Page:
However, I alluded to this in the introduction, but I find myself scratching my head at what KFC’s target audience is with this item. I do not think that it is meat eaters, they would likely just pick the meat-based chicken nuggets, which are both cheaper, have similar taste and are more reasonably priced. It’s certainly not vegetarians and vegans, for two main reasons. The first reason is that I doubt many vegetarians or vegans would eat at KFC in the first place because they would be supporting an establishment that is based on serving fried chicken. The second reason, and this is the big one, is that it’s literally fried in the same oil as their regular fried chicken. Excuse me, WHAT? Are they freaking crazy? I understand that this is likely done because they do not have the money or space to afford alternative fryers, but if that’s the case, then why release an item like this at all? All this is likely to do is force unknowing vegetarians and vegans to try this “Beyond” item, and I just hope that many of them do their research beforehand. 



I do not have much of a relationship with Beyond Meat, so I was unsure what to expect coming into this. I was definitely surprised by these nuggets. The taste was not bad at all, though I think all I tasted was the breading (which was good). I definitely would not mistake it for chicken, largely because I couldn’t taste the chicken. But that really isn’t a bad thing, since I was not approaching this as a plant-based nugget, not a chicken nugget replacement. In the future, I hope KFC expands the ways they make these nuggets; I would love to try the Beyond Nuggets in their other breadings (such as the Nashville Hot). 

 My issue with these was the texture. I am not someone who has too much beef with food because of texture; I usually do not care about the texture of the food. But these were ridiculous. It was like chewing actual rubber; my mouth was not strong enough to comfortably chew the nuggets. There were some nuggets where I actually had to struggle to bite off a piece of the nugget. When I eat something, I do not want to be at war with my food.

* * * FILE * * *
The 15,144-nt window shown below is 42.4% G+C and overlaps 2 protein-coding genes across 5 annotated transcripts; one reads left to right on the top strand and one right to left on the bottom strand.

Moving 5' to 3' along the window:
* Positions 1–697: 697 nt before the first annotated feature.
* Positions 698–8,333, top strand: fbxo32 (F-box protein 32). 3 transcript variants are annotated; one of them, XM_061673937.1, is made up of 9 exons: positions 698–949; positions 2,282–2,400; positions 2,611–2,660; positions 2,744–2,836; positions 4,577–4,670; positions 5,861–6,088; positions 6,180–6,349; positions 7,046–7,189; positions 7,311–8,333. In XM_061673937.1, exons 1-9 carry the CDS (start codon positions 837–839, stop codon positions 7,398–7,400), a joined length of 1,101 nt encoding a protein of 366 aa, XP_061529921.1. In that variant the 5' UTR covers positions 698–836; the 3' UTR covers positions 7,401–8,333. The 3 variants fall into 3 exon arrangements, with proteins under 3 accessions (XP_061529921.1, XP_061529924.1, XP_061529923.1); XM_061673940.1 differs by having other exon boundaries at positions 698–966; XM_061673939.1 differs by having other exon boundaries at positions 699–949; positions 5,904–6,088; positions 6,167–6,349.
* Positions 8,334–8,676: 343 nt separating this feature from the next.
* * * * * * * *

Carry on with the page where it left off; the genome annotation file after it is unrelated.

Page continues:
The final blow against these nuggets is the price point. For $9.99, you get a soda, fries and six nuggets. They are slightly bigger than their competitors’ chicken nuggets; however that is still quite little for what you get. You can get a six-piece McNugget combo for $5.79 in McDonalds or a 10-piece Nuggets combo from Wendy’s for $6.49. Hey you can even get 40 McNuggets for $16.99! (Our regular order at KFC is a spicy chicken sandwich box for $9.99, which comes with a Spicy Chicken Sandwich, three sides and a soda, and an additional Spicy Chicken Sandwich for $4.99. This is much more food per person for a smaller price). 

I really do not understand who KFC is trying to appeal to (probably food reviewers like us); the nuggets are cooked in the same oil as the regular chicken, so they are not actually vegetarian. So it’s not the vegetarians. If they are trying to appeal to meat eaters who are interested in getting into meat alternatives, well why would anyone go to Kentucky Fried CHICKEN for it, and even if they do, the high price point for these is likely not going to appeal to people. This really smells like virtue signaling with nothing to back it up; basically, it’s irony all around. 

I don’t even know how to rate these nuggets; it’s not fair to compare them to chicken, but I also have not had any other fast food Beyond Meat nuggets, so I can’t benchmark either. So I will just say that I would not get these nuggets again. I would be willing to try them again if KFC changed the texture. If these improved nuggets were priced at a comparable price point to other nuggets, I would even eat them. But right now, I will continue eating my KFC Spicy Chicken Sandwich.